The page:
On 12 Dec 2002, Justin Erenkrantz <email@example.com> wrote:
> <firstname.lastname@example.org> wrote:
> >As I'm sure you realize, there probably has to be some way for a
> >slave to catch up when it's been separated from the master for one
> >or more revision.
> Yup, that is where I'd like to receive input from the community.
> Currently, it's a push model, but I'd *really* like for it to become
> a pull model where the slave updates from the master as necessary.
I live in Australia but regularly work on CVS and ClearCase
repositories in the US, so I'm fairly keen on caching. :-)
It might be nice if there was a way to get the client to cache all
possible history, so that one could do diffs against arbitrary past
revisions or look at logs while disconnected from the network. Since
the history is immutable this ought to be at least conceptually
straightforward. I don't know at what level this would best fit in.
Personally I would lean towards replicas pulling updates when they
need it, rather than vice versa, though I'm pretty ignorant about
whether that would be harder to implement.
- From a security point of view, it doesn't require the additional
privilege of allowing the server to initiate operations on the
replica. (Suppose there's a one-way firewall between them.)
- Replicas which only update rarely don't impose a cost on the
- Replicas which "drop out" don't cause a problem to the server.
With a push model, you need to either handle failure every time or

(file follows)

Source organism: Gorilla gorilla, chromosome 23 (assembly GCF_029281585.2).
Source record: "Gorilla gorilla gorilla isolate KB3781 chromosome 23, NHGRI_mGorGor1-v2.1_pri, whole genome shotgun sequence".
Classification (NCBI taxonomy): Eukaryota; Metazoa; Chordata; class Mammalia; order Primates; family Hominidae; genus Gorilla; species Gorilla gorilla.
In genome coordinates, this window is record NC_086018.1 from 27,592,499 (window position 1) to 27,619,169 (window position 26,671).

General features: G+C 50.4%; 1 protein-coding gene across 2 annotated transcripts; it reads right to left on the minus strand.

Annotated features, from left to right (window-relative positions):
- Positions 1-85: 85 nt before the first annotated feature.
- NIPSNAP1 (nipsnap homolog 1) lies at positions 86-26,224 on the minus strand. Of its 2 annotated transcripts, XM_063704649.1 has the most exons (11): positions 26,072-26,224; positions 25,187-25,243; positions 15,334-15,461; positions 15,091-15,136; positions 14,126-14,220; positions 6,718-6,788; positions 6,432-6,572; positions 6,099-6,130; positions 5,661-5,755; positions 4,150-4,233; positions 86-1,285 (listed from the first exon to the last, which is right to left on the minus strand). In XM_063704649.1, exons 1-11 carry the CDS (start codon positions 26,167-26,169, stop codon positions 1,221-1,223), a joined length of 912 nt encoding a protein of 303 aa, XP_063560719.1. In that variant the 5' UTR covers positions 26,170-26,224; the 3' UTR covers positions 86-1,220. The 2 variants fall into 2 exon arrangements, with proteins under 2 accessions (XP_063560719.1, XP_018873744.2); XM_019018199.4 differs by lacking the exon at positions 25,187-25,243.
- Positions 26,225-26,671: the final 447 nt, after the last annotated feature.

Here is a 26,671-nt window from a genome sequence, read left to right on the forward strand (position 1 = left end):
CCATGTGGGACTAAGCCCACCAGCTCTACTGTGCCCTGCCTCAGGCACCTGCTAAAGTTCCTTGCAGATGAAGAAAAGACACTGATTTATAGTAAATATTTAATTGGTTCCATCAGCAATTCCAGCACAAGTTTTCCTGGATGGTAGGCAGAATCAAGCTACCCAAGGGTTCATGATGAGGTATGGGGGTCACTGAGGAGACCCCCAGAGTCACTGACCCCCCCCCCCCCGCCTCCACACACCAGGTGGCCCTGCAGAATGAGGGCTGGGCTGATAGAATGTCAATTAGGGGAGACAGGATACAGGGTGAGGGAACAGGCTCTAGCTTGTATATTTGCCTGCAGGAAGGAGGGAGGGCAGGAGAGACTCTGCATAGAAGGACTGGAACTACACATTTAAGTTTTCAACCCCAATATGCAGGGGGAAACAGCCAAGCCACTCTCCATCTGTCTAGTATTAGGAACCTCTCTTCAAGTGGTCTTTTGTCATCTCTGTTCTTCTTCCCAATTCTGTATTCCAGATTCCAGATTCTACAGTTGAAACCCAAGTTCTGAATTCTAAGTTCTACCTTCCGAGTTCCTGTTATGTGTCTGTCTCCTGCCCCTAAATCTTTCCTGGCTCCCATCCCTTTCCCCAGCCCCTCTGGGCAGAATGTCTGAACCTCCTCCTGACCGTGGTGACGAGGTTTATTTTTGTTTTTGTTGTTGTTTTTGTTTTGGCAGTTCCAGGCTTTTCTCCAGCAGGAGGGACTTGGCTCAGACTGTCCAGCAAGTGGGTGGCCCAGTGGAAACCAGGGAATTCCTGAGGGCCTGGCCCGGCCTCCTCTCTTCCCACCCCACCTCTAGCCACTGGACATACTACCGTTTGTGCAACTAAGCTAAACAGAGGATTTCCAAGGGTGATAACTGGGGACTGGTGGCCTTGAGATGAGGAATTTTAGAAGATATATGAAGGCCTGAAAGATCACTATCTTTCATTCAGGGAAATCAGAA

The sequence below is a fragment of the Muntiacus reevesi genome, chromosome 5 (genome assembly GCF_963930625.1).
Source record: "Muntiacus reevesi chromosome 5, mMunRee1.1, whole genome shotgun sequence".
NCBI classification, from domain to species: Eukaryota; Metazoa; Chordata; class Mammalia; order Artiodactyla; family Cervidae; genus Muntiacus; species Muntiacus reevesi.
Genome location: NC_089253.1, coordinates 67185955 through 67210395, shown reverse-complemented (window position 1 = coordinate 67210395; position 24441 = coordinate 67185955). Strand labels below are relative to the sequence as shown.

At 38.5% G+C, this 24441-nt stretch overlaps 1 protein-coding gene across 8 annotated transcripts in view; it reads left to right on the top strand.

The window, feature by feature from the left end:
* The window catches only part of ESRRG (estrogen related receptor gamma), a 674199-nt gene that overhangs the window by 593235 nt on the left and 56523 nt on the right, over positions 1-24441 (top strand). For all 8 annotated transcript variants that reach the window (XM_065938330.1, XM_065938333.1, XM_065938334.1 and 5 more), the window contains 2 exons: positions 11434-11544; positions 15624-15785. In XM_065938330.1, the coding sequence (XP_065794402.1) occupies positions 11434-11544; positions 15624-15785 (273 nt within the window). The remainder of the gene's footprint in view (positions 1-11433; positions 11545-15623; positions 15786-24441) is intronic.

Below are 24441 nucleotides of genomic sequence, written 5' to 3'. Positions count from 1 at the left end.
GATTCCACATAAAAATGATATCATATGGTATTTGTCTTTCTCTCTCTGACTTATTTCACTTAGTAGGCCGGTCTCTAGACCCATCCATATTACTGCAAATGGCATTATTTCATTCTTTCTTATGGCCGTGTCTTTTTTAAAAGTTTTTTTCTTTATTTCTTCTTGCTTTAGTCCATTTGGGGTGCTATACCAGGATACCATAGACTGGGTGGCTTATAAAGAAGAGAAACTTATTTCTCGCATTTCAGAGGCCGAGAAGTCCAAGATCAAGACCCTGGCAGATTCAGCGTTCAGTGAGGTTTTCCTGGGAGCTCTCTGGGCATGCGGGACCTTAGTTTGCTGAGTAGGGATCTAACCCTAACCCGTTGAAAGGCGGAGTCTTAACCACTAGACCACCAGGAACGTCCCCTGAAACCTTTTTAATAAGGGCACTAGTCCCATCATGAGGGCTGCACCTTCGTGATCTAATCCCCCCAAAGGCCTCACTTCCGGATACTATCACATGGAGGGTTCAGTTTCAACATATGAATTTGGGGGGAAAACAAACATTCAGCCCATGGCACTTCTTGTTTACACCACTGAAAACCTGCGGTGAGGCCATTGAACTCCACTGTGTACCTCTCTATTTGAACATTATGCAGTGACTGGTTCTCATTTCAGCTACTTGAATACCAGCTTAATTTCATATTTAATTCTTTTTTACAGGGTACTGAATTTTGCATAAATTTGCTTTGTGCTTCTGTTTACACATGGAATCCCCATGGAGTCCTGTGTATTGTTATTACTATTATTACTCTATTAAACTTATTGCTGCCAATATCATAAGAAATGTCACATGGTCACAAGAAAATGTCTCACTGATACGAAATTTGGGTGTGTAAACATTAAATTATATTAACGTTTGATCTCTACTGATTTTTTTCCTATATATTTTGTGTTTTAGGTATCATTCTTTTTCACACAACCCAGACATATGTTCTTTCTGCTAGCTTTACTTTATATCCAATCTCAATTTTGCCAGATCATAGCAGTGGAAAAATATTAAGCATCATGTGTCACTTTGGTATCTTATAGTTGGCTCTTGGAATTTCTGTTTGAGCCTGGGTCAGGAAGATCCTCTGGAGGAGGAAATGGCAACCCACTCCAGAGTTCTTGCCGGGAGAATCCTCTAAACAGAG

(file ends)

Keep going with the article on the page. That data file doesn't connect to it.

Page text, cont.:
have a heuristic for detecting dead replicas.
- The replica doesn't need the information until a client asks for
it; at that point it can check for anything more recent.
- The master is probably "more central" on the network than the
replica, which might be e.g. on an intermittently connected or less
reliable network. Therefore the client's more likely to know when
its connection will be up, and when it ought to start replication.
If replication fails, the replica's adminstrator may be in a
better position to fix it.
The main advantage compared to a svn-aware caching proxy seems to be
that the changes are available as soon as the client requests them,
without needing to wait for them to come down from the parent.
However, I'm not sure that's a big advantage. To be sure it is up to
date, the replica has to check for updates anyhow.
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Received on Fri Dec 13 07:56:06 2002